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Marketing mastery: How to leverage your online reviews

November 6/13, 2017: Volume 32, Issue 11

By Jim Augustus Armstrong

 

Screen Shot 2017-03-06 at 10.45.16 AMStatistics show nearly 90% of consumers consider ratings and reviews before making purchase decisions. This should come as no surprise in this era of Amazon, Google, Yelp, Facebook, Yahoo, Angie’s List and Home Advisor, to name a few. Let’s face it: These days, everybody is online—especially consumers in the market for floor coverings. This presents a valuable opportunity to be proactive and get out in front of the customer by not only boosting your web presence, but also interacting with potential—and existing—customers in a meaningful and timely manner.

First, it’s important to understand the customer’s mentality when it comes to researching and buying products online. Not too long ago I was on Amazon to purchase individually wrapped computer screen cleaners; I was trying to decide between a dozen options. I read several reviews to help me make a decision on what turned out to be a $19 purchase. How many times have you done the same thing for minor purchases? For that matter, how many times have you checked reviews for larger purchases such as choosing a restaurant, booking a hotel or hiring a service business? Most of us do it on a regular basis. More importantly, your prospects are increasingly checking reviews prior to purchasing flooring.

Here are some statistics to consider:

  • 92% of consumers today read online reviews vs. 88% in 2014.
  • 94% of consumers would rather use a business with a four-star rating.
  • 88% trust reviews as much as personal recommendations vs. 83% in 2014.

These stats highlight the importance of getting positive reviews for your business. However, it’s also important that you have lots of reviews, and that new reviews are being posted regularly.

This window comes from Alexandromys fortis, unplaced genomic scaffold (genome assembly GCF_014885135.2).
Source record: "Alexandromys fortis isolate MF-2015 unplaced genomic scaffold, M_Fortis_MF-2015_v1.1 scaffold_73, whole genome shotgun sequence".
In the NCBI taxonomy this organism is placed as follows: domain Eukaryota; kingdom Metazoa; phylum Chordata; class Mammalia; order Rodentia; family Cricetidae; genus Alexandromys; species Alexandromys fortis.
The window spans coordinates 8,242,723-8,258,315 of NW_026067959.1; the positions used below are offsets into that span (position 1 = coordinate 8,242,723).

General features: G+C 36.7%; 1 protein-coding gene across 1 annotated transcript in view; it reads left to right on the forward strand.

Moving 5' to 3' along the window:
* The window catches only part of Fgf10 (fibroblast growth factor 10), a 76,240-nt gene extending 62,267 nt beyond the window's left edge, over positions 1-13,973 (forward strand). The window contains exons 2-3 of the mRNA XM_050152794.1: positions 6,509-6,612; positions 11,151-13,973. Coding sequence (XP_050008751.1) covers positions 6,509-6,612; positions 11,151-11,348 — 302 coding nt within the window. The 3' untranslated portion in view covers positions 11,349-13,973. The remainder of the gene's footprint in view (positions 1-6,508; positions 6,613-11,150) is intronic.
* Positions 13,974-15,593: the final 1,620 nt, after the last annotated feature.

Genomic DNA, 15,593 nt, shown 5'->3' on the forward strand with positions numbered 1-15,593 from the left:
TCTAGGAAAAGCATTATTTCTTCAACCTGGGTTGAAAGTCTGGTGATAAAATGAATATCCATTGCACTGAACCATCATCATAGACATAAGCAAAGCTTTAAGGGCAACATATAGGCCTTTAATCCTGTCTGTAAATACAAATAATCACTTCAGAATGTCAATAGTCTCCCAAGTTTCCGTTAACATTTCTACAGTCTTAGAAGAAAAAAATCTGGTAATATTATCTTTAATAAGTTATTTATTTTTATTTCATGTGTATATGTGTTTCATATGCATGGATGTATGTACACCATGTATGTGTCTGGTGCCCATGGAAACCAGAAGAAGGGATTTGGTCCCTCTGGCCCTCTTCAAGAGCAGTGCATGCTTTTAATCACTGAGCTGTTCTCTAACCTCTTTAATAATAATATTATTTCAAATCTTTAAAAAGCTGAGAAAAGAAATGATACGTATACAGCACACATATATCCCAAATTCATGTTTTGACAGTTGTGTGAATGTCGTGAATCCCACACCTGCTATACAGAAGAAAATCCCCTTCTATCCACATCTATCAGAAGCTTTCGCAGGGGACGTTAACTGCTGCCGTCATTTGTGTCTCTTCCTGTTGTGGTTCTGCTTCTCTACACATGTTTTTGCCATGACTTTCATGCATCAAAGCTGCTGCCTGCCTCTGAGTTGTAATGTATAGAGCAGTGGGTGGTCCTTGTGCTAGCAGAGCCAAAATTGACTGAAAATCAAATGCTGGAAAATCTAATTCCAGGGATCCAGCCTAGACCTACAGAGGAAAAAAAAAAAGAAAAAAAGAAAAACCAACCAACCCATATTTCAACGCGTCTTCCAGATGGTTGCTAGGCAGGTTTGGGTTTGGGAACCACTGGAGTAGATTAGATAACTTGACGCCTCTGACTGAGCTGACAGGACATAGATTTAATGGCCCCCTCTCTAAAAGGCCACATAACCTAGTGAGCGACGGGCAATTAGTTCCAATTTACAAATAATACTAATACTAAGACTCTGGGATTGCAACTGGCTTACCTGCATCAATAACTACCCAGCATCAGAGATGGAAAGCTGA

So, how can a dealer generate a steady stream of positive reviews and get the most marketing leverage out of them? There are three things to consider when it comes to reviews. The first is review acquisition, which means actively seeking reviews from your happy customers. Most review sites allow you to solicit reviews, so it’s generally OK to ask. However, be careful about offering incentives for positive reviews, as this is against the guidelines for many review sites.

Conventional wisdom states the best time to ask for a review is after a successful installation—providing the customer is pleased with the products and services you have provided. Get into the habit of sending each of your customers an email asking for a review, and include links to several popular review sites.

Here’s a word of caution: Don’t have your customer use your store’s computer or tablet to write reviews. It’s easy for review companies to detect these kinds of “kiosk” tactics using incoming IP addresses and browser cookies. It’s best to email the request and let the customer give the review from her home.

Next, make sure you are monitoring them properly. If you get a bad review, reach out to the customer and try to correct the issue quickly.  Depending on the site, you may be able to comment on the review and explain what steps you have taken to make things right. Don’t panic if you get the occasional bad review. Studies show consumers are skeptical when they only see 5-star reviews, so a couple of less-than-perfect reviews can actually make you seem more real.

In future columns I will provide more tips on how to get mileage from your positive reviews.

 

Jim Armstrong specializes in providing turnkey marketing strategies for flooring retailers. For a free copy of his latest book, “How Floor Dealers Can Beat the Boxes Online,” visit BeatTheBoxesOnline.com.

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Marketing Online: Turning negative reviews into positive outcomes

July 31/Aug. 7: Volume 31, Issue 4

By Ken Ryan

 

Screen Shot 2017-08-07 at 11.34.03 AM

The above exchange between a would-be customer and specialty flooring retailer appeared on Yelp in June. While the complaint was relatively benign it nonetheless resulted in two dissatisfied customers walking away from a potential purchase.